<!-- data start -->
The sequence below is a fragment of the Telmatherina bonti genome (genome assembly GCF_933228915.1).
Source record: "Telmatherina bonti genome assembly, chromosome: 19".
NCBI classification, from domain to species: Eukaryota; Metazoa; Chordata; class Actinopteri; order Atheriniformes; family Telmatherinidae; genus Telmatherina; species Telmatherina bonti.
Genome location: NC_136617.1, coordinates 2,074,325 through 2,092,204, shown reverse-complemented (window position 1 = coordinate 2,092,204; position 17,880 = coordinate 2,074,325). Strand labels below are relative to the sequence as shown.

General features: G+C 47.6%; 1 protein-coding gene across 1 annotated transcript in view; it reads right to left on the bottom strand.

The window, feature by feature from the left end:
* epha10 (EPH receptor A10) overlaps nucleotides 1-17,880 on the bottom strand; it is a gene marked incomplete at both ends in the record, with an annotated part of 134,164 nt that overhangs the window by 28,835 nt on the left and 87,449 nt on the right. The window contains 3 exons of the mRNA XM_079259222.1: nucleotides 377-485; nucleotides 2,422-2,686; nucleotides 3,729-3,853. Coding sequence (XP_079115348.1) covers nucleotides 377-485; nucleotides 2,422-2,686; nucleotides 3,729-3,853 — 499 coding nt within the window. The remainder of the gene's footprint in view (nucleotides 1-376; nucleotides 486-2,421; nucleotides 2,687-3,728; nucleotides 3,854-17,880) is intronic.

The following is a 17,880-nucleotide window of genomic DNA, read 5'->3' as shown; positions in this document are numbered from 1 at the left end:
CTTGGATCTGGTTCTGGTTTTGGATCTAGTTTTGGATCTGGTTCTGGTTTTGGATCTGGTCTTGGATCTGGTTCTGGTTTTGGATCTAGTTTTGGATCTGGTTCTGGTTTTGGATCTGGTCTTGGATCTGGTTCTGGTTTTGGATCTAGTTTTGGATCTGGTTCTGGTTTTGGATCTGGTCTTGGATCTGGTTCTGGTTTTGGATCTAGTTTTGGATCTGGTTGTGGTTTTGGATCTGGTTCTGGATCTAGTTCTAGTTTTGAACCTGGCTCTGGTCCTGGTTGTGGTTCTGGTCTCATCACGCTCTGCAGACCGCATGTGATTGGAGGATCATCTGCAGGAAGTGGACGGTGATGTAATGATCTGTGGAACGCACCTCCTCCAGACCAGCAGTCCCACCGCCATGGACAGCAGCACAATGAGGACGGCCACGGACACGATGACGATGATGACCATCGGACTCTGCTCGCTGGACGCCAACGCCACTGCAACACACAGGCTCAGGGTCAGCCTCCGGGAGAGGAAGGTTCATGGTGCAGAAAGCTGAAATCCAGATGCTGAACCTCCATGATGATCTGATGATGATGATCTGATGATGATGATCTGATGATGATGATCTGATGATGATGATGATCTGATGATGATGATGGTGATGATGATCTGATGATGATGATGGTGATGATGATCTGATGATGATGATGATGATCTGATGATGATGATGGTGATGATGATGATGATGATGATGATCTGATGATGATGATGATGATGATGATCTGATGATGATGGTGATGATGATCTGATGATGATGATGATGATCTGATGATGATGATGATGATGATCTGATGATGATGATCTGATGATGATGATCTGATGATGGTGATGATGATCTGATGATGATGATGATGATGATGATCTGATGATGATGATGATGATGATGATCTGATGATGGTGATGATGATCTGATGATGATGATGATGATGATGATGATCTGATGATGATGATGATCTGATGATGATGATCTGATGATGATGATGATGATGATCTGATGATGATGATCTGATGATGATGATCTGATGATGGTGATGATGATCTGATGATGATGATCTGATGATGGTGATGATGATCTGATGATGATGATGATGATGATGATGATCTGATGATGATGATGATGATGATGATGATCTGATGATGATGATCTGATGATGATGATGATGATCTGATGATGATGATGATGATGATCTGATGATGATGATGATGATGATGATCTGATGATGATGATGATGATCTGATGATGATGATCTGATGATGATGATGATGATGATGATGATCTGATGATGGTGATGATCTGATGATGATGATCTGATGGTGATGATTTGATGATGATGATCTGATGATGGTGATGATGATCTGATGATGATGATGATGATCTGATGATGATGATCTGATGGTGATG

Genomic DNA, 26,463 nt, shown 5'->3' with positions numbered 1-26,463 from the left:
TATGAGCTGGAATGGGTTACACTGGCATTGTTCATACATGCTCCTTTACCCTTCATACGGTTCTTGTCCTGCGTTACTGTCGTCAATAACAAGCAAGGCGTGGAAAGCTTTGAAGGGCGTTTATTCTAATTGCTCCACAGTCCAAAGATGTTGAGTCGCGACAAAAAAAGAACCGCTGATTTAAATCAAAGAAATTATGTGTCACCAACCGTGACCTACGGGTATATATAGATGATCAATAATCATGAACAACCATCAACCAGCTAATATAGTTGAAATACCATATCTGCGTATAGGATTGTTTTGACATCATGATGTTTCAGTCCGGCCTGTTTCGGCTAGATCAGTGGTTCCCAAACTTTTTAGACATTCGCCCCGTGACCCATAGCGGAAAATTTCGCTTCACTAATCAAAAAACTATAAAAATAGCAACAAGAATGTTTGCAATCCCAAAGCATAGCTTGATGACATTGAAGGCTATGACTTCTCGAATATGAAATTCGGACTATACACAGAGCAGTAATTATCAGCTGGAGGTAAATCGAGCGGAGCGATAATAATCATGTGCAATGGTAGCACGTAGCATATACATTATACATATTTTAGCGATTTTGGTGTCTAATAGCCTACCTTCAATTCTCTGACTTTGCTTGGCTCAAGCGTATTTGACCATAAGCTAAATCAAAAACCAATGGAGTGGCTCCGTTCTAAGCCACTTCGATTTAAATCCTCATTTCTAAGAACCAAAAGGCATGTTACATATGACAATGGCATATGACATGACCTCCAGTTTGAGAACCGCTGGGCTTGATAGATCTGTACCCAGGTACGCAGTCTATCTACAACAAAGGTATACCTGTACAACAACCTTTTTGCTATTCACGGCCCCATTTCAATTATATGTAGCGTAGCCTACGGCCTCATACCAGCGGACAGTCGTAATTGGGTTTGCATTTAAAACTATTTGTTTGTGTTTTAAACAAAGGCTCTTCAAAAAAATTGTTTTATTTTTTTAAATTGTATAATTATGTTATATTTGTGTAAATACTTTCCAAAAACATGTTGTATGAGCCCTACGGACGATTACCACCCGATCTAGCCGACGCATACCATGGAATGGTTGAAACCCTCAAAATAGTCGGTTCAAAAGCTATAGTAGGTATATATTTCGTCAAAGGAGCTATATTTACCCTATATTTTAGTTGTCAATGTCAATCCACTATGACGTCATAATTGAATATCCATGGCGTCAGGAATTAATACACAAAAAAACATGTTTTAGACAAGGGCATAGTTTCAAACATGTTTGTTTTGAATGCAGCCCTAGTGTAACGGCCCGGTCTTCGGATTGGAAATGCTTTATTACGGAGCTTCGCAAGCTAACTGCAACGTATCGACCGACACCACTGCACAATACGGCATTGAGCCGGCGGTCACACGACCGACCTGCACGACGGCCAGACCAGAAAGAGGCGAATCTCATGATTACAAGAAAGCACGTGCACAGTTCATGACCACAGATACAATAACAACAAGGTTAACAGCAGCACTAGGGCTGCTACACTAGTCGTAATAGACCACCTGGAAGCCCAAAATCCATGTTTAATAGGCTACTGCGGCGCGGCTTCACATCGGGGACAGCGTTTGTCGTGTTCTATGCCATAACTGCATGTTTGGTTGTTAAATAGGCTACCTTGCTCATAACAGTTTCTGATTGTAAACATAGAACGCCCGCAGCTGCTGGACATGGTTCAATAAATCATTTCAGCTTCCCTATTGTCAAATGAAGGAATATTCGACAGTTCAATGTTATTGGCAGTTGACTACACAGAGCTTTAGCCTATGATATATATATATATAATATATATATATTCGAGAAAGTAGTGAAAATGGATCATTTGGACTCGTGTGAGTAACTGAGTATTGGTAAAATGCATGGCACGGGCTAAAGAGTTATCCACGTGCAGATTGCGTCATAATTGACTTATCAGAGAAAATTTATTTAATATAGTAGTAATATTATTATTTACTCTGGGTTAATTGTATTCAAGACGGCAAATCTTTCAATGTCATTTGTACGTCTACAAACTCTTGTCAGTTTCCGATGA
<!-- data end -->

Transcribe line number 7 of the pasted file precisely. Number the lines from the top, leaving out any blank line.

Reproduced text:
* epha10 (EPH receptor A10) overlaps nucleotides 1-17,880 on the bottom strand; it is a gene marked incomplete at both ends in the record, with an annotated part of 134,164 nt that overhangs the window by 28,835 nt on the left and 87,449 nt on the right. The window contains 3 exons of the mRNA XM_079259222.1: nucleotides 377-485; nucleotides 2,422-2,686; nucleotides 3,729-3,853. Coding sequence (XP_079115348.1) covers nucleotides 377-485; nucleotides 2,422-2,686; nucleotides 3,729-3,853 — 499 coding nt within the window. The remainder of the gene's footprint in view (nucleotides 1-376; nucleotides 486-2,421; nucleotides 2,687-3,728; nucleotides 3,854-17,880) is intronic.